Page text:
Wanda Benatti’s work can be included, in some ways, in the context of Abstract Expressionism, but if we took this definition literally, it would be rather limited.
In fact, it is not difficult to find other influences in this artist (the fourteenth century Sienese in her golden backgrounds and the graphic oriental experience in some gestural elements connected to the Arabian writing) while she is keeping her attention still alive towards the relationship sign/space/colour.
We also should not be deceived by the presence of references to reality – as it happens in her “flowers” – because they are always just pretexts, while Benatti’s ultimate goal is to transport a particular mood (it does not really matter if they are paper, canvas or whatever) on surfaces.
It is a state of mind that is expressed only through simple suggestions, but never explicitly. The result is that this process eventually involves the viewer totally, absorbing him in the artist’s game and immersing him in an atmosphere of mystery.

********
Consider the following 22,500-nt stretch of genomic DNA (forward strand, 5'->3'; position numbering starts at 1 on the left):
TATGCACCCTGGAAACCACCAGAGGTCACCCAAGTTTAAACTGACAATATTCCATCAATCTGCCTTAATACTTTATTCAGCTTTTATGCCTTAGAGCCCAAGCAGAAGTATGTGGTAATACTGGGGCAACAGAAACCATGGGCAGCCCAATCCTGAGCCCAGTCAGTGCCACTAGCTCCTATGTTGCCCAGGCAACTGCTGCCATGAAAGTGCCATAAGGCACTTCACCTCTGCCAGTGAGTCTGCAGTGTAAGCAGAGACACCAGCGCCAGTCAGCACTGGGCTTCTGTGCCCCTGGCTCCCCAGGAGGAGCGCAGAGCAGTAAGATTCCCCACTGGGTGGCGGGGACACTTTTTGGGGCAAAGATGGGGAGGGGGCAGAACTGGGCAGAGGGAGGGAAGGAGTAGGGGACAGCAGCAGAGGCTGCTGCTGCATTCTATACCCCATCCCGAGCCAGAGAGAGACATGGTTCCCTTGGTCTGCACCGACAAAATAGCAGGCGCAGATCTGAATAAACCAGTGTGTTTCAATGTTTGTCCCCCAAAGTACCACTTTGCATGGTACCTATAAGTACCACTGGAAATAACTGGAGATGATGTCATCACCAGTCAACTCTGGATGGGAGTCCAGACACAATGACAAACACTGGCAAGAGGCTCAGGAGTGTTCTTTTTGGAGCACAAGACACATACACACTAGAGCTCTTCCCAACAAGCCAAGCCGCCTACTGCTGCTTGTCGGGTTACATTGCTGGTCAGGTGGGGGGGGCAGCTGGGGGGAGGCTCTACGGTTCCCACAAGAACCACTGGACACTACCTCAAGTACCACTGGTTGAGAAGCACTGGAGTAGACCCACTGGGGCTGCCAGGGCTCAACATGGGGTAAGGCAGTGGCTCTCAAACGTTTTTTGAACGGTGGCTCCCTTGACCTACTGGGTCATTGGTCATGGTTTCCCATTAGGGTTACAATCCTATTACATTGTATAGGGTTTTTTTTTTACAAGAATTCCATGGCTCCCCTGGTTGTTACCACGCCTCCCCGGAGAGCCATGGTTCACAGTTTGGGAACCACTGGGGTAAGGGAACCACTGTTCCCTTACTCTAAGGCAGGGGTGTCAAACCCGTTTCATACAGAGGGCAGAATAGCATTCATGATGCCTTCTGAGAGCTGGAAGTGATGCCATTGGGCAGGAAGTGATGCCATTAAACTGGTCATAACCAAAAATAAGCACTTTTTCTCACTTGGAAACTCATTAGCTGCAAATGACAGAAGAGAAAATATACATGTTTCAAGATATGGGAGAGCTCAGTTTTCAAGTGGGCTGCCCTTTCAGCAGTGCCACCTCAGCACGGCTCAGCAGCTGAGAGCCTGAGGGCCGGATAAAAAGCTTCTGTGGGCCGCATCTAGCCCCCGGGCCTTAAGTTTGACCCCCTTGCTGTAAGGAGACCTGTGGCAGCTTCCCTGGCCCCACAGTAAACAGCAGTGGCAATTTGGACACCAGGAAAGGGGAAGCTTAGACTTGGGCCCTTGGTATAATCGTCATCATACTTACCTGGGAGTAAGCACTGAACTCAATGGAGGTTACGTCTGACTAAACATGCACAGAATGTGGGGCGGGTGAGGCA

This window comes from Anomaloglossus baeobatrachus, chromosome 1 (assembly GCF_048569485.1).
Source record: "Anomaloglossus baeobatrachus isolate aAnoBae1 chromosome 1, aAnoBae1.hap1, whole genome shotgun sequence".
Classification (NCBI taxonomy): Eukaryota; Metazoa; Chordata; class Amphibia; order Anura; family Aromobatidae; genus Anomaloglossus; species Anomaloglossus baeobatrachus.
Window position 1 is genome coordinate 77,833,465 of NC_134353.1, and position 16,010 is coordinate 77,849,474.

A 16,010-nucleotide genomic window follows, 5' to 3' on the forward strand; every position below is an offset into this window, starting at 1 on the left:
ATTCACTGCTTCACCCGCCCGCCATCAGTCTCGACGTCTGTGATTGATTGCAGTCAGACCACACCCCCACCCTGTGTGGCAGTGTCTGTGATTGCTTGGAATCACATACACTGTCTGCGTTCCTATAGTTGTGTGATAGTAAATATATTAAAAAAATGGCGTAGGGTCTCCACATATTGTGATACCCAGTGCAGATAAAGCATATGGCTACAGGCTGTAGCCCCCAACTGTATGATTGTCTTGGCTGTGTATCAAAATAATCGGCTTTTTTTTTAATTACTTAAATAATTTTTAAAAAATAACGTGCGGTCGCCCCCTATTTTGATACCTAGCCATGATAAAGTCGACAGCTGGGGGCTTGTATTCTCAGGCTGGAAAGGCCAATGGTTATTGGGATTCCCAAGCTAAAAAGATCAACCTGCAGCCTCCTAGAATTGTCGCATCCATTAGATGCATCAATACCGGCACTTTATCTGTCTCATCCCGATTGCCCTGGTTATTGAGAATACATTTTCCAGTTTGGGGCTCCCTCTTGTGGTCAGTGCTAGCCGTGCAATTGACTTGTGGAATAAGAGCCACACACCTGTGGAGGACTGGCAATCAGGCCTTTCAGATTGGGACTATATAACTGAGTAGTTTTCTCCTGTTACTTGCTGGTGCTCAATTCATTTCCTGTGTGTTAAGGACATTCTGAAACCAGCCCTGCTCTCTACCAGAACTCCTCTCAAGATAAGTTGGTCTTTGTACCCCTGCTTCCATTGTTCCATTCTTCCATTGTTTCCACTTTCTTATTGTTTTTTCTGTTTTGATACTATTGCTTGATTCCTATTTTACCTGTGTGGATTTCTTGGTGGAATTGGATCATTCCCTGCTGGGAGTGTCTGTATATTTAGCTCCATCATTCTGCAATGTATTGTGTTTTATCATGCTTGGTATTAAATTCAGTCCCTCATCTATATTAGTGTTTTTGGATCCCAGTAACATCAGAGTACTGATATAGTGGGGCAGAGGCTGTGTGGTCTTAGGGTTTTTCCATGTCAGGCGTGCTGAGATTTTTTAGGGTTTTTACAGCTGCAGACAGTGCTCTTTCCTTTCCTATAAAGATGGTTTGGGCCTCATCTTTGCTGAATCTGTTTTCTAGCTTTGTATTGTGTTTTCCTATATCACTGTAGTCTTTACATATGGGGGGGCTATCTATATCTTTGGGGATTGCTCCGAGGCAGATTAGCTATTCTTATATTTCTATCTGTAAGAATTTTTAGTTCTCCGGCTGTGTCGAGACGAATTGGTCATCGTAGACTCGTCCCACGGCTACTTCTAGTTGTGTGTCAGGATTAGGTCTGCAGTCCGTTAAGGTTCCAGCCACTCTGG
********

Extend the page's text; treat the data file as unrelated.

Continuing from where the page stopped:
It is no coincidence that Benatti has got a keen sense of brightness and precisely this originates her compositions, which are never static because their inward movement is dominated by colours and contrast effects. Think of the symbolic value of the dark shades, which do not remove any brightness, but rather emphasize it even more.
It should also be noted that a constant feauture of these works is the presence of a restrained aggressiveness that results in ambiguity. This ambiguity is closely connected to that allusiveness mentioned above. Through these observations we come to the image of a serious artist who is involved in the field of a rigorous aesthetic research that allows her to pass from the “flowers” to the “serie rossa” (the red series), without ever betraying herself, developing a unique and consistent language centred on refined subject variations.
Bologna, 2 February 1994
(presentation of the solo exhibition at the NAVILE Cultural Space – Bologna)